So I still don't have a running prototype but am confident I can get it to work now once I get the new programmer. There ended up only 1 mistake with the design and the boards, I had the Ethernet bias resistor for the PIC connected to the wrong pin (my fault not the board). A little bit of surgery on the board will fix that. I'm looking forward to playing with the TCP/IP stack on the PIC, and looking at RTOS options for the firmware, or I might recycle a PIC firmware framework I wrote a little while back that was a simple RTOS for the 16F series. I have 2 uses for these modules at the moment, one is for a ultrasonic water tank sensor, another is for a doorbell which will have video (using the OV7670 FIFO sensor which I got for $10) and 2 way audio which will be a good challenge and the hardware should be capable enough. This module will likely end up as the back end of a relay board for controlling other things, and I will write a HTTP REST API for it as well for easy control and integration into my DIY home automation system.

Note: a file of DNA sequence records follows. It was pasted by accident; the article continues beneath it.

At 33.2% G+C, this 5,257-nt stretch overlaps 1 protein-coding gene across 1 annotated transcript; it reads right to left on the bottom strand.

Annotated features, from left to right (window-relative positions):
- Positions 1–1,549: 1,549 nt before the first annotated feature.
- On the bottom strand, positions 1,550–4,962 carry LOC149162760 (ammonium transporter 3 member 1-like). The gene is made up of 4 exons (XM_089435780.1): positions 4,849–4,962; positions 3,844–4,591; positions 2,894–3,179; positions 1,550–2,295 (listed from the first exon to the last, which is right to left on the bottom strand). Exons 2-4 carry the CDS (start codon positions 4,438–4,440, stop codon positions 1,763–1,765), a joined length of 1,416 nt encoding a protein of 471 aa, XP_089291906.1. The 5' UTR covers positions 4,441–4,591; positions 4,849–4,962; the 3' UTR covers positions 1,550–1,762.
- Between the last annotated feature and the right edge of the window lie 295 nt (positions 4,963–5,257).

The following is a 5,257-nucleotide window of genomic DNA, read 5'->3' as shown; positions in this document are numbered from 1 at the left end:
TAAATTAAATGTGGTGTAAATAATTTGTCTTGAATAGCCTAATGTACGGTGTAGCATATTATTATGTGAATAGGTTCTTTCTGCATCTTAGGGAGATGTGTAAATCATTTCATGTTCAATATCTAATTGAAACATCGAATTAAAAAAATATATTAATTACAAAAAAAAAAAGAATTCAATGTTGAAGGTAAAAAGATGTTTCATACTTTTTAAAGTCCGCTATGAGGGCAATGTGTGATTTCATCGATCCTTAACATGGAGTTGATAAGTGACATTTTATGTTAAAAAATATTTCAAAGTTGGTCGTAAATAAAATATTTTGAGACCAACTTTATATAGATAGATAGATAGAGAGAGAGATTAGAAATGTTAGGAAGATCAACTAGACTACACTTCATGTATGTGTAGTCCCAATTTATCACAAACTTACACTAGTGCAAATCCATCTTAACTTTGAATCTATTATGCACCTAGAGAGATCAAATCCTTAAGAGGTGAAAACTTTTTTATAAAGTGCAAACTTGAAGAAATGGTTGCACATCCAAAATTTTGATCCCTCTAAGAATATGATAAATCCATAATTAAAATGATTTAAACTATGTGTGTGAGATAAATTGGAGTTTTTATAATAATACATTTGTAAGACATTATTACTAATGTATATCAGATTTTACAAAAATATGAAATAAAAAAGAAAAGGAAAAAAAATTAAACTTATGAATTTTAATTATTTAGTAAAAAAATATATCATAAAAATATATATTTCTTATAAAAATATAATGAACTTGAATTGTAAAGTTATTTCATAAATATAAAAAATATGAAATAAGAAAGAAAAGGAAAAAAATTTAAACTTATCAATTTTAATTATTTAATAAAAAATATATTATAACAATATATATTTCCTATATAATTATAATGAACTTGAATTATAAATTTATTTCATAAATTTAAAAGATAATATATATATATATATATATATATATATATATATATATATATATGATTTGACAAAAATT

Above is the modified paint stripper hotgun (which looks hacky but very effective) and the boards sitting on the PoE switch I got off AliExpress for $70 (and well worth it, it took a beating with testing the PD modules).
Sorry for the long post, I should have provided shorter updates over the last month. Stay tuned!
11/16/2014 at 11:27 •
PCB finished (using iteadstudio - $9.90 for 10x PCBs!) awaiting arrival
Components ordered. Awaiting arrival
PIC code not started.